Karl Gee says:
I should add, that while this theory is a helpful way for me to understand it, it is still in the realm of speculation… I don’t think anyone has pinned down exactly how it works, and that agnostic thread actually is woven into this theory, that you need an infinite understanding to fully grasp the relationship between God’s omniscience and our agency… and we don’t currently enjoy this kind of understanding (although I suppose we have infinite potential and I like to think we are working towards it). Anyway, that is my long-winded way of saying there is room for refinement of or disagreement with this notion.
Karl Gee says:
On your remark that “So many people stumble (regarding the historicity of the Book of Abraham), but they don’t have to!”
First, I agree that “they don’t have to.” I don’t think the facts compel us to denounce the whole thing as a fraud. And I actually find the approach you guys take pretty satisfying… it’s pretty close to the approach I have personally developed over the years.
At the same time, however, I think we should be sympathetic to those who see all the problems with the various ways people have tried to reconcile the fact that the JS Papyri are completely unrelated to the Book of Abraham. If I were not a Mormon, and if I were looking at the evidence for the first time, I would probably find their concerns and their negative conclusions more plausible than our own rather optimistic take on it. .
And Jared, you sounded a little self-conscious as you made that remark, so I trust that you had our more skeptic bros and sisters in mind, and I trust that you weren’t trying to say their conclusions are in any way less valid. I just thought someone should say it out lound, because I could almost hear my more skeptic family and friends pointing out the simple fact that he said the Papyri were the Book of Abraham, and they just weren’t. How does that not prove he was either ignorant or a fraud (and not a prophet)?
Again, I am pretty much in agreement with the approach you folks outlined… but I wanted to bring this up in behalf of my dear friends and family. I am sure you’d agree that they aren’t crazy or less faithful or anything for not looking at it the way we do.
Jared Anderson says:
I completely agree, and am glad that you articulated this Karl. I would be surprised if I didn’t explicitly acknowledge this sympathy toward those who struggle. If I didn’t, I should have. I also should have reworded my surprise to say that I am not surprised that members struggle, but more that it is one of their top breaking points (based on Dehlin’s survey of over 3000 members who experienced a faith transition).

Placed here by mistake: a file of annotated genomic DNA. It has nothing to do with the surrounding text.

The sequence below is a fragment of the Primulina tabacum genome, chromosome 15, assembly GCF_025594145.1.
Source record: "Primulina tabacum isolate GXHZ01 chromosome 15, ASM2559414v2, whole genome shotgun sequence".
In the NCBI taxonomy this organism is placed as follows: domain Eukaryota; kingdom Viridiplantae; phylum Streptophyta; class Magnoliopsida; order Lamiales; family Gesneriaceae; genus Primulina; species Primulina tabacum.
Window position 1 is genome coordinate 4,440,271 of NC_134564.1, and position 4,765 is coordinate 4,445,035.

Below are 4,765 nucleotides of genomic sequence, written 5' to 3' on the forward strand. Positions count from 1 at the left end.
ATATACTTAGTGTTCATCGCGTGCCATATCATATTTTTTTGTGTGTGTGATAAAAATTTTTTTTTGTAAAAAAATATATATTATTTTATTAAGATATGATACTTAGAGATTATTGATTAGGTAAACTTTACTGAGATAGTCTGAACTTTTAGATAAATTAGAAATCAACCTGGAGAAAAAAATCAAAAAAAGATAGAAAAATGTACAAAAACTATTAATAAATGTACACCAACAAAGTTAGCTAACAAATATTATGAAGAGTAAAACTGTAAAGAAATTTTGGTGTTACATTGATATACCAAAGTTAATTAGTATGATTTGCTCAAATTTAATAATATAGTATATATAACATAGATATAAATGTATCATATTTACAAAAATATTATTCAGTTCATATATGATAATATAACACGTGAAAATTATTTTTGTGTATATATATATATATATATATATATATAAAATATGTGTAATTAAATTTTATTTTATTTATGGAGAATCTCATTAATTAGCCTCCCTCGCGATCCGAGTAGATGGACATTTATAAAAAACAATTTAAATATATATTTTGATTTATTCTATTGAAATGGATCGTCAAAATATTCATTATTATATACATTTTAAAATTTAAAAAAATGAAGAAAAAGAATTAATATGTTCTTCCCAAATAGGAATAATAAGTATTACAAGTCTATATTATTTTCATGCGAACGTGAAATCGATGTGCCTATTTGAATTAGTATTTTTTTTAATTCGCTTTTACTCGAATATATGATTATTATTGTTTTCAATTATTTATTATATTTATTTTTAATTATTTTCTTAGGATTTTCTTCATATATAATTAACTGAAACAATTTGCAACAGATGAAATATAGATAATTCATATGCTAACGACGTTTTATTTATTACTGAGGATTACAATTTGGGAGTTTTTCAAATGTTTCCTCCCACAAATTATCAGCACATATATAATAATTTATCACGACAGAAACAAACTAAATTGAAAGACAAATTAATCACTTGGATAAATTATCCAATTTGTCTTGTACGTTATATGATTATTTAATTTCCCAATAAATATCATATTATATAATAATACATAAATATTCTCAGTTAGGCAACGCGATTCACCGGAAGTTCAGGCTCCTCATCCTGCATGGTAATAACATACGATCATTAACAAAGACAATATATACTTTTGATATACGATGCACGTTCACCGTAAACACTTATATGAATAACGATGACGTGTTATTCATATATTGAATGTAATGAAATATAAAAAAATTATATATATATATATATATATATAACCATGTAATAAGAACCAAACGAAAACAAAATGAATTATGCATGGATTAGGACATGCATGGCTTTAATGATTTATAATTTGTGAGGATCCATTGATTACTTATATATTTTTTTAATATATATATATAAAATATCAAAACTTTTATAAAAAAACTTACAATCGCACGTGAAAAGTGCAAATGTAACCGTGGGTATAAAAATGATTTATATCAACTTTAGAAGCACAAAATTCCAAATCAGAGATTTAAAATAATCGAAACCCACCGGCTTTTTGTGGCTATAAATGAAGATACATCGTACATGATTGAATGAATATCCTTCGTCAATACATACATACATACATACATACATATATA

Again, I appreciate your comments.
Karl Gee says:
Yeah, you might have… if not explicitly than implicitly. I hope my comment doesn’t sound preachy or critical or anything. You could hardly be more open or try any harder to make sure everyone’s valid perspectives are appreciated. I think you do that very well. So, I doubt any of your listeners took that the wrong way. I just have one friend in particular who I could hear raising an objection in my mind (because we’ve talked about this subject before, and afterward I felt bad and wondered if I hadn’t done a very good job sympathizing – putting myself in the mindset I had when I first heard about the contents of the papyri). Anyway, I think this podcast is great and I just love what you are doing with it. It is a breath of fresh air for me, I haven’t really enjoyed a gospel doctrine class in years, and this has the kinds of discussions and information I have been yearning for. In the past it has been agonizing feeling like I know all of this taboo information, but can’t freely talk about it in a Church whose doctrine (somewhat ironically) commands honest inquiry.
Karl Gee says:
Also, I just want to mention… If anyone accuses you of undermining people’s faith with this podcast, you can tell them it is actually reviving my interest in attending gospel doctrine at my Ward for the first time in months.
Nik Haas says:
I completely agree with you on how this podcast is reviving your faith. I feel more engaged in learned the gospel, I love the honesty and discussion that is generated. Jared does an excellent job. My favorite part of the day is the drive to work where I get to listen.
Clay Thompson says:
Love the podcast and the lesson materials on the website are great. Hard to pack all of this into one lesson! Thank you.
Thank you so much for these podcasts! This is so helpful for me. Sunday School will now be bearable. I just listened to your story in Mormon stories and it so resonated with me. Thank you Thank you Thank you so much!
Jared, my husband and I can’t get enough of your podcasts. We speak of you as if you were an intimate friend of ours! Thank you for your work and devotion to make these podcasts available to all of us who need them. I would love to have the reference for the quote David read by Pres. Lorenzo Snow on God observing Jesus Christ for thousands of years. Thanks again for all you do!